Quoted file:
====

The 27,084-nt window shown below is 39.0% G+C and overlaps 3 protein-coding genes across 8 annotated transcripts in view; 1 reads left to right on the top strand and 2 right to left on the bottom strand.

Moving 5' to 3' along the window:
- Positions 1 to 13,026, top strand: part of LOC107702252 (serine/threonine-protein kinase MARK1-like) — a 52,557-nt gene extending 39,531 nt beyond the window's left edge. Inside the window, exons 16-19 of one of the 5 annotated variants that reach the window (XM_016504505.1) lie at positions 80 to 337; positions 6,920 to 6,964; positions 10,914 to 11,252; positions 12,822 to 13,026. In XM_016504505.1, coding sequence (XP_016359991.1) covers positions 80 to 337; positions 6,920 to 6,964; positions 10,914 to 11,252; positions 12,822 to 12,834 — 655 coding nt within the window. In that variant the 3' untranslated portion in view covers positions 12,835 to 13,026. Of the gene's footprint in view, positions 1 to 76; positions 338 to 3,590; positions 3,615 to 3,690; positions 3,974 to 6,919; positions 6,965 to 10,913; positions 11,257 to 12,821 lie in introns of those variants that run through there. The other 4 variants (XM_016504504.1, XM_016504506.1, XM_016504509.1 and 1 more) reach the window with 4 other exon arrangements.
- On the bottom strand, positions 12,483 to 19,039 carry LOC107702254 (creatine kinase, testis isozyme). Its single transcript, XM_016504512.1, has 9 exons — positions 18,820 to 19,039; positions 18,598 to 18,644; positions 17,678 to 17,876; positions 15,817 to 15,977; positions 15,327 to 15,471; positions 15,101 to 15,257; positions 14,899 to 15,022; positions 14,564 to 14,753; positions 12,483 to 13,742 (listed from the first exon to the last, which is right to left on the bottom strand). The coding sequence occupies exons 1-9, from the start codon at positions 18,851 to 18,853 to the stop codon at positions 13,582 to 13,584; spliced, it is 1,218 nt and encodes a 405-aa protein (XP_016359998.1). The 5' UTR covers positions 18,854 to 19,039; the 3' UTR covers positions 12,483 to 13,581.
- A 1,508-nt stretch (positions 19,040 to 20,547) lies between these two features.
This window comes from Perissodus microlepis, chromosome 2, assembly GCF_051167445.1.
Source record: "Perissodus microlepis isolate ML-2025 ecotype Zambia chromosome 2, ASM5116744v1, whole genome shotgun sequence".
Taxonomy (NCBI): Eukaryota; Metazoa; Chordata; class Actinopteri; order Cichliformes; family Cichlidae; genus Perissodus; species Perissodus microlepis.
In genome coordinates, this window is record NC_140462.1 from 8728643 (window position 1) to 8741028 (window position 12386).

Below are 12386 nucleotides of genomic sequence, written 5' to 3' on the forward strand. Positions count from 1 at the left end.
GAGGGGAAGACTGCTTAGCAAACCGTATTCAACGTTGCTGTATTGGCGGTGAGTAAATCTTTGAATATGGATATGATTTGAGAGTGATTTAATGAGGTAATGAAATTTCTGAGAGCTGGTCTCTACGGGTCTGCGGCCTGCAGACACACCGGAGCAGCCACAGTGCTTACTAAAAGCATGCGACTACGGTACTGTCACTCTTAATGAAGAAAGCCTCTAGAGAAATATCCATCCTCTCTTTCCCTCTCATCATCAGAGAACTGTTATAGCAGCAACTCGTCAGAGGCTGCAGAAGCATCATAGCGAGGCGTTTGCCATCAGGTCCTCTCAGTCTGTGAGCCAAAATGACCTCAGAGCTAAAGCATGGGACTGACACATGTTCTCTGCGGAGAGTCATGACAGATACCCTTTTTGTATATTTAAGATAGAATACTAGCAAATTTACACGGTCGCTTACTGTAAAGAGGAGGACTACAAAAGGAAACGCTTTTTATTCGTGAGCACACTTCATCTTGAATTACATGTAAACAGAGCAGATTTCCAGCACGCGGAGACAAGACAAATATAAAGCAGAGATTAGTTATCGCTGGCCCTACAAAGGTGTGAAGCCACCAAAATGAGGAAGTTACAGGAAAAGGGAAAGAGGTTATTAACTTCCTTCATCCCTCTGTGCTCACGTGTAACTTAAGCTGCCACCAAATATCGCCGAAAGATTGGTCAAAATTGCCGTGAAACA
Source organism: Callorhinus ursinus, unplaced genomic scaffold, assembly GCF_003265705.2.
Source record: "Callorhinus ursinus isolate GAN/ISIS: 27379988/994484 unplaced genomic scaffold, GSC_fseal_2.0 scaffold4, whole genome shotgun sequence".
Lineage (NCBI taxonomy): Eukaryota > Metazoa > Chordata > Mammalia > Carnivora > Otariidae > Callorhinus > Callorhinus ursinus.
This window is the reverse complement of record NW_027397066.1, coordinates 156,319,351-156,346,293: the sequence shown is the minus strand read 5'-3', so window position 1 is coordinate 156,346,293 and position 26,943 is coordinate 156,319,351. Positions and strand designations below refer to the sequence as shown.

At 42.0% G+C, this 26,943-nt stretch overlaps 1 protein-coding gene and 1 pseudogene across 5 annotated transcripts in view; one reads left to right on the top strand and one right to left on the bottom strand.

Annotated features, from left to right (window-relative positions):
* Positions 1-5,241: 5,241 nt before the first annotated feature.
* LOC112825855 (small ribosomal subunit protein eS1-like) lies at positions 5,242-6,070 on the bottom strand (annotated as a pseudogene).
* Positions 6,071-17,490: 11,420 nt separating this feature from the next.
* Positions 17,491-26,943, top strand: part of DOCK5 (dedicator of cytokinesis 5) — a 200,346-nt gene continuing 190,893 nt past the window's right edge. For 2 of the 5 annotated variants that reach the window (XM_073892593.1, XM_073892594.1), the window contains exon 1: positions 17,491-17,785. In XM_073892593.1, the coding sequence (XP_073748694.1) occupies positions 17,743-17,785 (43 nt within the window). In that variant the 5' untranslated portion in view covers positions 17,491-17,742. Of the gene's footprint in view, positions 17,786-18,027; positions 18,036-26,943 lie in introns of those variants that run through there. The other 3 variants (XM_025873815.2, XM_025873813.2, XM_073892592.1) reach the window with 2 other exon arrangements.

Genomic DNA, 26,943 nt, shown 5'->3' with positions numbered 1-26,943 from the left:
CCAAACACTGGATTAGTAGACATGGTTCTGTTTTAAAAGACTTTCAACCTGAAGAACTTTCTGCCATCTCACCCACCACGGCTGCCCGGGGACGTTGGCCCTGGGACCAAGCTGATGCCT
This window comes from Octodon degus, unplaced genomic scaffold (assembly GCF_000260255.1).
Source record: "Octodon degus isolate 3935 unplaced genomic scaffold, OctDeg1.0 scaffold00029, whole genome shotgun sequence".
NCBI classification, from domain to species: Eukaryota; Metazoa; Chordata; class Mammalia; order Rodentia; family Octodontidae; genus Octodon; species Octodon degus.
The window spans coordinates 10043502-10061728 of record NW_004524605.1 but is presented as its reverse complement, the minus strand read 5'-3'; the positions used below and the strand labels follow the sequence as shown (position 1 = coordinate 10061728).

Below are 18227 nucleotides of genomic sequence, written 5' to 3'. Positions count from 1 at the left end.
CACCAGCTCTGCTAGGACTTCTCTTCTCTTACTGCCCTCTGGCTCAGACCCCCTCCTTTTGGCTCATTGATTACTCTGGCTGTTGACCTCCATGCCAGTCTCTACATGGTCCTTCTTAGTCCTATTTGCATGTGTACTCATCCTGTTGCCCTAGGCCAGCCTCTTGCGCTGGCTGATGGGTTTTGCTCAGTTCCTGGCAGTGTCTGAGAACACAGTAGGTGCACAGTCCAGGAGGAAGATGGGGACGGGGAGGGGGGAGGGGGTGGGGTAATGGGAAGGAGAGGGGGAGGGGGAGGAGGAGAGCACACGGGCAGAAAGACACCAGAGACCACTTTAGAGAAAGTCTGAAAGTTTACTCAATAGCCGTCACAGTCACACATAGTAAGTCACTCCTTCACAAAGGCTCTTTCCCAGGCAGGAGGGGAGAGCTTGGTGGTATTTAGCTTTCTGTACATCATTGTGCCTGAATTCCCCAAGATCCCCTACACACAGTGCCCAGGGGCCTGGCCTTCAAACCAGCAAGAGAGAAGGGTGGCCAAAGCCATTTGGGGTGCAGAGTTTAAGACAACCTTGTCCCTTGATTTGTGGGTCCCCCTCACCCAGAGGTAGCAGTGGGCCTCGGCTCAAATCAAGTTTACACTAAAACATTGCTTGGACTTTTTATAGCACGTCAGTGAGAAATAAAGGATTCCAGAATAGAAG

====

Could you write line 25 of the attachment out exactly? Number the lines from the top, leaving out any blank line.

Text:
Source record: "Octodon degus isolate 3935 unplaced genomic scaffold, OctDeg1.0 scaffold00029, whole genome shotgun sequence".